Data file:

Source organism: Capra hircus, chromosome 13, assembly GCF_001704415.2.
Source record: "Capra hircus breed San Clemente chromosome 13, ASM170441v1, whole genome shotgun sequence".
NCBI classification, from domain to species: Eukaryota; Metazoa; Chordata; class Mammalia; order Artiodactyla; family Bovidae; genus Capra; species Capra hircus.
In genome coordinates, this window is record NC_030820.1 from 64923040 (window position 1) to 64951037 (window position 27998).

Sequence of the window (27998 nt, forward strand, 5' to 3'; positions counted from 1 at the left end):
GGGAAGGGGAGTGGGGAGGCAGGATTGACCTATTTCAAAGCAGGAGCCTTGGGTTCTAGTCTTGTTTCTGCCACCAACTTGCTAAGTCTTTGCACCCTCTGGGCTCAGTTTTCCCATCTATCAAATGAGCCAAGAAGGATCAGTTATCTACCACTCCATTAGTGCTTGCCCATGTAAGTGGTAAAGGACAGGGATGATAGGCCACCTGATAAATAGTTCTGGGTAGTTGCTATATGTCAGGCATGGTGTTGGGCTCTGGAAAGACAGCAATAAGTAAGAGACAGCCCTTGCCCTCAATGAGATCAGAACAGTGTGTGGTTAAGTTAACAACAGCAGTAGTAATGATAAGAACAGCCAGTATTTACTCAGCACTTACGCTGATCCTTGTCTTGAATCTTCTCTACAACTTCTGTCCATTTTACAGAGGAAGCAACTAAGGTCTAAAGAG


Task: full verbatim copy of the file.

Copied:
Source organism: Capra hircus, chromosome 13, assembly GCF_001704415.2.
Source record: "Capra hircus breed San Clemente chromosome 13, ASM170441v1, whole genome shotgun sequence".
NCBI classification, from domain to species: Eukaryota; Metazoa; Chordata; class Mammalia; order Artiodactyla; family Bovidae; genus Capra; species Capra hircus.
In genome coordinates, this window is record NC_030820.1 from 64923040 (window position 1) to 64951037 (window position 27998).

Sequence of the window (27998 nt, forward strand, 5' to 3'; positions counted from 1 at the left end):
GGGAAGGGGAGTGGGGAGGCAGGATTGACCTATTTCAAAGCAGGAGCCTTGGGTTCTAGTCTTGTTTCTGCCACCAACTTGCTAAGTCTTTGCACCCTCTGGGCTCAGTTTTCCCATCTATCAAATGAGCCAAGAAGGATCAGTTATCTACCACTCCATTAGTGCTTGCCCATGTAAGTGGTAAAGGACAGGGATGATAGGCCACCTGATAAATAGTTCTGGGTAGTTGCTATATGTCAGGCATGGTGTTGGGCTCTGGAAAGACAGCAATAAGTAAGAGACAGCCCTTGCCCTCAATGAGATCAGAACAGTGTGTGGTTAAGTTAACAACAGCAGTAGTAATGATAAGAACAGCCAGTATTTACTCAGCACTTACGCTGATCCTTGTCTTGAATCTTCTCTACAACTTCTGTCCATTTTACAGAGGAAGCAACTAAGGTCTAAAGAG